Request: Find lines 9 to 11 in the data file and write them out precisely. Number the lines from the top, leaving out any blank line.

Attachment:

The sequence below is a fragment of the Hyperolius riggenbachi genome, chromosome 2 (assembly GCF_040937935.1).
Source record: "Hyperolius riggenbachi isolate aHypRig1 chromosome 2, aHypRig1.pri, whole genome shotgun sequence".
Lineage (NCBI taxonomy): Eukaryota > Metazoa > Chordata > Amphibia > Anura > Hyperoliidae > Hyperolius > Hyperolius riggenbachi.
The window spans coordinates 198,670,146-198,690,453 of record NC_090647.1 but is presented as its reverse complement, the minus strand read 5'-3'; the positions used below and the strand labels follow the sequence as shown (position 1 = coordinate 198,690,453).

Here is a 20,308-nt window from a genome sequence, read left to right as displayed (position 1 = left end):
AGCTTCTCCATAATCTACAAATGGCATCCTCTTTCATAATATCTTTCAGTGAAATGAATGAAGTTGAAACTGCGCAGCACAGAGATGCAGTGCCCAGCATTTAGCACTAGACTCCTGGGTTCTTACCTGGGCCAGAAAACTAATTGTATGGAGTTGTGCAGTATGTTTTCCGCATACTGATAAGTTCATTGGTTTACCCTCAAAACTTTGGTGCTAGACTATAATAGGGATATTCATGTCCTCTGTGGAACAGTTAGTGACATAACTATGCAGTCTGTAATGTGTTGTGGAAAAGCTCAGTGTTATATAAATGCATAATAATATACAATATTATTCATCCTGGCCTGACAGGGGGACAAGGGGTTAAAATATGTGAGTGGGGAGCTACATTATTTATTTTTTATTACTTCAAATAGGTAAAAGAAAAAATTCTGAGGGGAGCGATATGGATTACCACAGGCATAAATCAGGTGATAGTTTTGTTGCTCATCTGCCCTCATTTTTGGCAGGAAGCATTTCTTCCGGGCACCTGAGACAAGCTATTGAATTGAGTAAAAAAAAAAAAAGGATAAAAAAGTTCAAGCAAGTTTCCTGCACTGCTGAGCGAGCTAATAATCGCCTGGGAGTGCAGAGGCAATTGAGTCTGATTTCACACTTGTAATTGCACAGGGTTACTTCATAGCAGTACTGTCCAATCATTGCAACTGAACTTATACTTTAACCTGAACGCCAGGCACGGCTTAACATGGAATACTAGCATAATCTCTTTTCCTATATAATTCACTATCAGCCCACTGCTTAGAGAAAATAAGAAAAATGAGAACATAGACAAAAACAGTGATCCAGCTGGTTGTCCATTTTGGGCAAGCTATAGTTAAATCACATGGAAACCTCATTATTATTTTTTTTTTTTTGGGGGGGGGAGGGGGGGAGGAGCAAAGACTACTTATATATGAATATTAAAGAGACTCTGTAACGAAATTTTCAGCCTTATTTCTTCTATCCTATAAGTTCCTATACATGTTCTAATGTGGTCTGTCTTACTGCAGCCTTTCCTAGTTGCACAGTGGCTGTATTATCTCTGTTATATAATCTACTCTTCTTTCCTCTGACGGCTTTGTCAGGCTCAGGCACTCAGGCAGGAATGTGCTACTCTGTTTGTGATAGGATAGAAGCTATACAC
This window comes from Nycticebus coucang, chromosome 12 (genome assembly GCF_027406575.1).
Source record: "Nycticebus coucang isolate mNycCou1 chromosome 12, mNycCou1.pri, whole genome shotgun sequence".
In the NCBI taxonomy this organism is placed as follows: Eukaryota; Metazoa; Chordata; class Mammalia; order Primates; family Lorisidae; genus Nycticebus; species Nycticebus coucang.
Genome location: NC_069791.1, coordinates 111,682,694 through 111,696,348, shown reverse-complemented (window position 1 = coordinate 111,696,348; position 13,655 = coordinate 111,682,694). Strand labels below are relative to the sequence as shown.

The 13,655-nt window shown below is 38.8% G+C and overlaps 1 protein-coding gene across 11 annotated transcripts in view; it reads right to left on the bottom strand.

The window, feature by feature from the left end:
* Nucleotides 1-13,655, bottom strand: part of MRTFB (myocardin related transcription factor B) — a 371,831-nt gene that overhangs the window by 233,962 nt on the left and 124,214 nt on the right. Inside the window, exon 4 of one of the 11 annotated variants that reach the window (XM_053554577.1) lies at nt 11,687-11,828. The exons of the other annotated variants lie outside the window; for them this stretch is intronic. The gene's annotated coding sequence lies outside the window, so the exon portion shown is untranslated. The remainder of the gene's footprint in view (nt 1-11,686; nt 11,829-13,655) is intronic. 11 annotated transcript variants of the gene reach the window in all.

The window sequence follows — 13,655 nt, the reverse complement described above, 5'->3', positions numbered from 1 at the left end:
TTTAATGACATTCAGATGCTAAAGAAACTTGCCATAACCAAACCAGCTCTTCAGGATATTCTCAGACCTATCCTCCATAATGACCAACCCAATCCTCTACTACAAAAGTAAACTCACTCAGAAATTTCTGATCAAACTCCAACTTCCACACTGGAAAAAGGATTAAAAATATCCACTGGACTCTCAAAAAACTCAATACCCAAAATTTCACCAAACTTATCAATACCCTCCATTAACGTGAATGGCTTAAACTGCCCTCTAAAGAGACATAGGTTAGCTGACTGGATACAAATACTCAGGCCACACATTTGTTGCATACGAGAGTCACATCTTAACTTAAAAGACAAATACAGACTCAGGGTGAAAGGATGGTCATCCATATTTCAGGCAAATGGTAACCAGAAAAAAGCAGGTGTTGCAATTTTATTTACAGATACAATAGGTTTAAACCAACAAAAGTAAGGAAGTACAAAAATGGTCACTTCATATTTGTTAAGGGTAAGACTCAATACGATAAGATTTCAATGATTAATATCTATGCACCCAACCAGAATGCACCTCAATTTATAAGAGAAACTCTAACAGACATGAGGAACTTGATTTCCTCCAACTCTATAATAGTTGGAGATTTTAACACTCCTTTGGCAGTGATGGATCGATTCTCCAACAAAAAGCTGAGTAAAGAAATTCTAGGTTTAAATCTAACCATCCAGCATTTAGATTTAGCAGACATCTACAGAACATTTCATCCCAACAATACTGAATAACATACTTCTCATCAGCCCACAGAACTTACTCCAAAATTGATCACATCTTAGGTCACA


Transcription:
In the NCBI taxonomy this organism is placed as follows: Eukaryota; Metazoa; Chordata; class Mammalia; order Primates; family Lorisidae; genus Nycticebus; species Nycticebus coucang.
Genome location: NC_069791.1, coordinates 111,682,694 through 111,696,348, shown reverse-complemented (window position 1 = coordinate 111,696,348; position 13,655 = coordinate 111,682,694). Strand labels below are relative to the sequence as shown.

The 13,655-nt window shown below is 38.8% G+C and overlaps 1 protein-coding gene across 11 annotated transcripts in view; it reads right to left on the bottom strand.